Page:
In the case of concepts such as composites and substances, they seem to be correlative in that they depend on each other for meaning. This would suggest that without the one, the other would necessarily be meaningless. If this were the case, then by denying one we should also have to deny the other. And so, as obviously insane as it seems, if we at some point where to conclude that there are no substances, we should also have to conclude that there are no composites! On the other hand, it may be the case that the two (composites and substance) are not at all correlative. In which case we could throw out the one, and preserve the other, or preserve both in a sort of compromising synthesis. And so, whatever it turns out for the case to  be, upon deciding the truth of the matter (pun intended), we should probably have to rethink our entire world-view, including our concept of analyticity. At present, it is commonly held by a great deal of people with an educated background, that everything physical is subject to change. There are no physical substances. Even down to the level of particle physics, substance has yet to be found. I think perhaps the error can be found in the manner in which we go about searching for substance. Particle physicists search by division. They try to divide matter into its smallest dividends which are indivisible. Occasionally they believed they had reached this point, only to later, as technology made it possible, discover that their so-called substances are yet divisible. How do we know when we have reached the limit of matter and not just a limit in technology? The attempt to divide composites into substances is completely in vain. The distinction between composites and substances is not quantitative, but qualitative. 

Composites belong to the quantifiable physical realm of change, while substances belong to the qualitative non-physical realm of ideals. Now here it may appear that I am taking sort of a platonic point of view, and perhaps so. There is a very real problem of mind and body in that, a connection of correspondence has yet to be established. But the difference between the two, so far, remains to be qualitative; and so far, all attempts at quantifying the difference have not proved to be sufficient enough to be considered viable. Such a category mistake, as I think Ryle might call it, is the very root of our problem.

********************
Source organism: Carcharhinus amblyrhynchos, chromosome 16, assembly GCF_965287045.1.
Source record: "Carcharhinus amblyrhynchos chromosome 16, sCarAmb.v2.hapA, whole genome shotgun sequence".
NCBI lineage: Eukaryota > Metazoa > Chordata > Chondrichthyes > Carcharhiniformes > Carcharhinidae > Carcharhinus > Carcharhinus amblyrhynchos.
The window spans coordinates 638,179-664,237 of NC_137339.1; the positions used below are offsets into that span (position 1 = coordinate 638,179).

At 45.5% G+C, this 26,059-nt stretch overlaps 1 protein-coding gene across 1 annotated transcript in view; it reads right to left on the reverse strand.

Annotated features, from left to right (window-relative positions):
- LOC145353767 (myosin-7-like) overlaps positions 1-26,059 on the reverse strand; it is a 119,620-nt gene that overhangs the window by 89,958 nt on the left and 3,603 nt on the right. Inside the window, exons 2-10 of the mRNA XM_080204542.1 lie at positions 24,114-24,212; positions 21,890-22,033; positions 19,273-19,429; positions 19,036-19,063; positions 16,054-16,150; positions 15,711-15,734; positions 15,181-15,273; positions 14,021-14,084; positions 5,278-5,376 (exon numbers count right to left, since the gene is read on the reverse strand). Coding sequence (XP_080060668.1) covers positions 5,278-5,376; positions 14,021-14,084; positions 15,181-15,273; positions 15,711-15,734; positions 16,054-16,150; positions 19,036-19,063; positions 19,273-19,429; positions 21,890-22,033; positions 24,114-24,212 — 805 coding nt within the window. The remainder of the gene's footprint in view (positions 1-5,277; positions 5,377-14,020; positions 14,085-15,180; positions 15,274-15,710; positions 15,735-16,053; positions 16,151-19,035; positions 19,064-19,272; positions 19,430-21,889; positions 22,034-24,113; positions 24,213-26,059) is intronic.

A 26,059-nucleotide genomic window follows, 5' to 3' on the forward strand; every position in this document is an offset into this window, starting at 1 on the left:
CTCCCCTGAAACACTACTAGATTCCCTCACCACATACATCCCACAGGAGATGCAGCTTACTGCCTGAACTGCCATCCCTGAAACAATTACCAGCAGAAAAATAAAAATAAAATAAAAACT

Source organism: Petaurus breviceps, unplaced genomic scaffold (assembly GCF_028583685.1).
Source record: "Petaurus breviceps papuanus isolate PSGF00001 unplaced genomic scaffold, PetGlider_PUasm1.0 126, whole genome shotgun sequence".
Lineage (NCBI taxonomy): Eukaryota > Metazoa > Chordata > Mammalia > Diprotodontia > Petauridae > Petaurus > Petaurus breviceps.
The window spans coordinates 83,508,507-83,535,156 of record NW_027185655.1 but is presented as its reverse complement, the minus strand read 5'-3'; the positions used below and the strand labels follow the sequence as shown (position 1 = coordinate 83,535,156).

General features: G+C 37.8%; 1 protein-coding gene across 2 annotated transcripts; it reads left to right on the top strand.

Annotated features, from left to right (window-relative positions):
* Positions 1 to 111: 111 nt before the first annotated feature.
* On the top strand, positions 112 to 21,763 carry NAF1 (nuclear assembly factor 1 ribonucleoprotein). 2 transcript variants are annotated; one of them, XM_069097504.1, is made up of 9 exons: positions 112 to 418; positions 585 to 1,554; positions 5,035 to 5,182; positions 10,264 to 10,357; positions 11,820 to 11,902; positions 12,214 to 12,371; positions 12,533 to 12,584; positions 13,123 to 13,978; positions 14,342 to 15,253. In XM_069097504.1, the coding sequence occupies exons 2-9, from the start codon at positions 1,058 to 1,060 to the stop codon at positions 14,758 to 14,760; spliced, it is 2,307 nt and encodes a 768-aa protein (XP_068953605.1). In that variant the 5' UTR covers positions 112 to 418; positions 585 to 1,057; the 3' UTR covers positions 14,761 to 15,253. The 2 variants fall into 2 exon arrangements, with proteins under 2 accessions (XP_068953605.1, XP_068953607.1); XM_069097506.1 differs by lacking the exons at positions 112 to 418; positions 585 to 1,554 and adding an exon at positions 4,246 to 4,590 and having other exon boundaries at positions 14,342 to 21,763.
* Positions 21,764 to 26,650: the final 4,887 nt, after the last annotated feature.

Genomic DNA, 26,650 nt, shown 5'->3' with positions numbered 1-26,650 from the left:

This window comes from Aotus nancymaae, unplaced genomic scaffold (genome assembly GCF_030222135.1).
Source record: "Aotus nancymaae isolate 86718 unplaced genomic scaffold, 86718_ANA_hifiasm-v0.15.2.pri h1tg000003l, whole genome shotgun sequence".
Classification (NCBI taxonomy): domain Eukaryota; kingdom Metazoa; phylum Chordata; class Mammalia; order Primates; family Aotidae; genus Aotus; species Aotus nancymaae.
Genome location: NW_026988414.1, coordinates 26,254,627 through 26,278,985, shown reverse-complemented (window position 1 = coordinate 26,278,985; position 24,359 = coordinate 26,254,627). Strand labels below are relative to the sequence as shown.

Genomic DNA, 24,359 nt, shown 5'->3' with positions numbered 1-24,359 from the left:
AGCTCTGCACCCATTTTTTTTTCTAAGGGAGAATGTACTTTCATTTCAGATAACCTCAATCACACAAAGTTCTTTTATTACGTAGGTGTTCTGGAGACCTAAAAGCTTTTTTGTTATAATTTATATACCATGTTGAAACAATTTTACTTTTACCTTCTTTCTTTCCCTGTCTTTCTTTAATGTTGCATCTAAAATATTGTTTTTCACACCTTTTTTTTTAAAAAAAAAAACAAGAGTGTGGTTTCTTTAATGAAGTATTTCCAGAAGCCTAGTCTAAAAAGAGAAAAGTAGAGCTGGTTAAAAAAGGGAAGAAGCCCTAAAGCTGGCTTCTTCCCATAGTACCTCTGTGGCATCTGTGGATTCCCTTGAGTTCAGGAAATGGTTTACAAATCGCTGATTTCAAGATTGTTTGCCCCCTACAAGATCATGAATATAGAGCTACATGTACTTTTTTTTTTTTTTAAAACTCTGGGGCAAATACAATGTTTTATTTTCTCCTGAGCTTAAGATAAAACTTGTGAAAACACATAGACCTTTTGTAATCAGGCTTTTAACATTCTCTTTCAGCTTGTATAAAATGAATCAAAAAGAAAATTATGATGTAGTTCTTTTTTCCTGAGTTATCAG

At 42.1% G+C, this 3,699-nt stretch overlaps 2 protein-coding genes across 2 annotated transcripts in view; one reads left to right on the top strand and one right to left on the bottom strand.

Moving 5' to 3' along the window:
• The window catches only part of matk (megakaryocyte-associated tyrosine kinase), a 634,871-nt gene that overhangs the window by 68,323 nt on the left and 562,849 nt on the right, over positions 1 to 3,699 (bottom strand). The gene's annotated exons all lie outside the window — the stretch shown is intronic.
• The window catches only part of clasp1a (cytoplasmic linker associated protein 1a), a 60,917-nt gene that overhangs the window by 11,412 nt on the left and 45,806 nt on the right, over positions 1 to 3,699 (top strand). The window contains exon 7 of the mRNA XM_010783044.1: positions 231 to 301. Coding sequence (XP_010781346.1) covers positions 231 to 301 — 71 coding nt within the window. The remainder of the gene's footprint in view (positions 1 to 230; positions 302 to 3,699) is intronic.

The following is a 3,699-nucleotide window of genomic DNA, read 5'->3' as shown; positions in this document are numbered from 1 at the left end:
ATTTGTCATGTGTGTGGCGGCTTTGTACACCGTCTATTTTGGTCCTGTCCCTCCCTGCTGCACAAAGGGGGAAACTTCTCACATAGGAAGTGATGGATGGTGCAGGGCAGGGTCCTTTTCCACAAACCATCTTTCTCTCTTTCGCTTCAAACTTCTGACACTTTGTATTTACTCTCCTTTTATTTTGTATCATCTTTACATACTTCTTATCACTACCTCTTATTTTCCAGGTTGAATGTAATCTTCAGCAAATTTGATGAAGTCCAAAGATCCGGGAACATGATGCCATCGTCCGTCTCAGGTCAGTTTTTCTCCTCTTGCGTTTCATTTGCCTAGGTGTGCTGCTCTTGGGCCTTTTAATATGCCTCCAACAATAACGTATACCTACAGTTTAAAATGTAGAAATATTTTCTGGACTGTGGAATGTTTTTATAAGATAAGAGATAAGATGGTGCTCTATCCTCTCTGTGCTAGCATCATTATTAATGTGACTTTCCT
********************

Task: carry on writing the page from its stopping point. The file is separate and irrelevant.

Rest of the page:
Reality it seems, is weaved into existence by a number of threads. If I may speak metaphorically, some strands are red, others blue, and still others are green. There are a number of threads in this web, but there are also qualitative differences between them. There are several routes which I might take to get to school on any given day, but depending on circumstances the route I choose on any given day may vary from the one I chose the day before. Quine called this holistic view, "The web of beliefs". The path we choose to take at any given moment depends on the perspective we stand in, and the circumstances, intentions, and desires which motivate us. In some areas composition is obvious and necessary; while in other areas, substance is the necessary mode of reality. It seems that everything is inter-connected in some miraculous way that makes boundaries appear fuzzy when examined too closely. The copula of this connection is always the same though. It is always a person who notices it, and writes it down as evidence of meaning. As for the driving force behind this desire for meaning? This need for distinctions and similarities in a world which would, perhaps, be chaotic without them is very simply a will. As some would call it "The will to life", and others would call it "The will to power", it is an unmistakable reality that this 'will' is the very ground of all that we say, and do, and believe in.